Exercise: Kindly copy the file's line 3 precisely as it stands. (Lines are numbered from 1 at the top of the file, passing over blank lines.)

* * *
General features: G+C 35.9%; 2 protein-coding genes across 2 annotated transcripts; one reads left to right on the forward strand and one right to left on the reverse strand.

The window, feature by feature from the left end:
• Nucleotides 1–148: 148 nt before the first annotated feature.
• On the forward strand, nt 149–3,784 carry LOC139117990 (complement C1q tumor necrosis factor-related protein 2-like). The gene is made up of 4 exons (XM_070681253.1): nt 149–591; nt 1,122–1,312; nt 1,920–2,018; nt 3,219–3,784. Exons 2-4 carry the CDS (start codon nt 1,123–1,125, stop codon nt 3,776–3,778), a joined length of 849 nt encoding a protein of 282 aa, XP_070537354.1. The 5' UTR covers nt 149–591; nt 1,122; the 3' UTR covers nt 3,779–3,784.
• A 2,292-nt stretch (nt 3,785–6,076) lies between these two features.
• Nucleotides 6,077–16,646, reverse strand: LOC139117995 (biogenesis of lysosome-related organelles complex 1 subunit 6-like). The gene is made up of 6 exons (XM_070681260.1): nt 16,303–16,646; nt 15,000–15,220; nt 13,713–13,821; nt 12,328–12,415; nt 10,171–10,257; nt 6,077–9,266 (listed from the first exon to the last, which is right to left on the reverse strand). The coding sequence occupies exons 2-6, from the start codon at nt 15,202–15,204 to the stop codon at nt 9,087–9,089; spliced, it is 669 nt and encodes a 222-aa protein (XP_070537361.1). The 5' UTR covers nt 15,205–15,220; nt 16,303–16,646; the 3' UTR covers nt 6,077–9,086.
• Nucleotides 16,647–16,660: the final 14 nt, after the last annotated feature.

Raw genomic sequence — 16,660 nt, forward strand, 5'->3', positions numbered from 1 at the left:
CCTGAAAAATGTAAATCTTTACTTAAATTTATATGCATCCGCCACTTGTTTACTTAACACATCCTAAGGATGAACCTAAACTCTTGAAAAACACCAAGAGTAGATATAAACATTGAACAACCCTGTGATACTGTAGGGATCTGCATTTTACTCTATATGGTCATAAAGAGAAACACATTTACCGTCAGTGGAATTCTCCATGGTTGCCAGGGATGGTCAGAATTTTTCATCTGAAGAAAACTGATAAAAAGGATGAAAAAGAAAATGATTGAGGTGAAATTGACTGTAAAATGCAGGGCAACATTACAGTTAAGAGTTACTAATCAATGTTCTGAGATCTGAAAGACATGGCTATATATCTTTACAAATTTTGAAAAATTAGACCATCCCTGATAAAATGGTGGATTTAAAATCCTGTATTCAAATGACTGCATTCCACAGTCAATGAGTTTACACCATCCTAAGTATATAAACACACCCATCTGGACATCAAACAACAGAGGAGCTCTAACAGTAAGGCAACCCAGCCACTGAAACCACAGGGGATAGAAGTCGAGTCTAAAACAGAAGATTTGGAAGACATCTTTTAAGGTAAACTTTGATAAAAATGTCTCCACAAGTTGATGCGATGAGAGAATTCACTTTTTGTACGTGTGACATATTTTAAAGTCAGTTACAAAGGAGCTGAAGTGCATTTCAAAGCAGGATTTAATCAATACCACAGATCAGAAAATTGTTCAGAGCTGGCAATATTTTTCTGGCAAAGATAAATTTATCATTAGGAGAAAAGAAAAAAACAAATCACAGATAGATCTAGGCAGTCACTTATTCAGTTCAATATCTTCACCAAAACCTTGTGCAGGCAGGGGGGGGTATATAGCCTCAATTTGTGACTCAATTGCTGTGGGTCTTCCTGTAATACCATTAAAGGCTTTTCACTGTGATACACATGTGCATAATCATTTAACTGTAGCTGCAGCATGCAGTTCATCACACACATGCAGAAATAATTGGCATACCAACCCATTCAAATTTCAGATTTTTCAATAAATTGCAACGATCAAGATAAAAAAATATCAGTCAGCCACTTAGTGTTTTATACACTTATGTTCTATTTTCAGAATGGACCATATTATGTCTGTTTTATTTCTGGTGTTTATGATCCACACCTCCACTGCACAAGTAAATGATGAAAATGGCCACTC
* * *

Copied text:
• Nucleotides 1–148: 148 nt before the first annotated feature.